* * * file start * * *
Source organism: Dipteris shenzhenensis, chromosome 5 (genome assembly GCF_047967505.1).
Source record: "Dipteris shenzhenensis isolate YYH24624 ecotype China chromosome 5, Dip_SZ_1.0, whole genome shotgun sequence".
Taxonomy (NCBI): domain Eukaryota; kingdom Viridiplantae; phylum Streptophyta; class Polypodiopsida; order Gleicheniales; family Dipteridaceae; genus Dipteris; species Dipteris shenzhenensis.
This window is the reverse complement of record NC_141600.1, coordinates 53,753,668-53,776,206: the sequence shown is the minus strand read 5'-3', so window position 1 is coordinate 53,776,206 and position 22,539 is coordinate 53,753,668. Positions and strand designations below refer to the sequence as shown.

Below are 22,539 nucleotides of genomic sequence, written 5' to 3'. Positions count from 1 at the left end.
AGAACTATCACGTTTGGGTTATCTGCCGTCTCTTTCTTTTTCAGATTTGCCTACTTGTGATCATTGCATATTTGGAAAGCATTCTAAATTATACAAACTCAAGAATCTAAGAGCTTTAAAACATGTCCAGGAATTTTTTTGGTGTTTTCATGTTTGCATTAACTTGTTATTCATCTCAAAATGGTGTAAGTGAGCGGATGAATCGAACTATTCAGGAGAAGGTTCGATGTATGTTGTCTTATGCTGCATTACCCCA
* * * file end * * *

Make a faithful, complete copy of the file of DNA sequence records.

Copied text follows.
Source organism: Dipteris shenzhenensis, chromosome 5 (genome assembly GCF_047967505.1).
Source record: "Dipteris shenzhenensis isolate YYH24624 ecotype China chromosome 5, Dip_SZ_1.0, whole genome shotgun sequence".
Taxonomy (NCBI): domain Eukaryota; kingdom Viridiplantae; phylum Streptophyta; class Polypodiopsida; order Gleicheniales; family Dipteridaceae; genus Dipteris; species Dipteris shenzhenensis.
This window is the reverse complement of record NC_141600.1, coordinates 53,753,668-53,776,206: the sequence shown is the minus strand read 5'-3', so window position 1 is coordinate 53,776,206 and position 22,539 is coordinate 53,753,668. Positions and strand designations below refer to the sequence as shown.

Below are 22,539 nucleotides of genomic sequence, written 5' to 3'. Positions count from 1 at the left end.
AGAACTATCACGTTTGGGTTATCTGCCGTCTCTTTCTTTTTCAGATTTGCCTACTTGTGATCATTGCATATTTGGAAAGCATTCTAAATTATACAAACTCAAGAATCTAAGAGCTTTAAAACATGTCCAGGAATTTTTTTGGTGTTTTCATGTTTGCATTAACTTGTTATTCATCTCAAAATGGTGTAAGTGAGCGGATGAATCGAACTATTCAGGAGAAGGTTCGATGTATGTTGTCTTATGCTGCATTACCCCA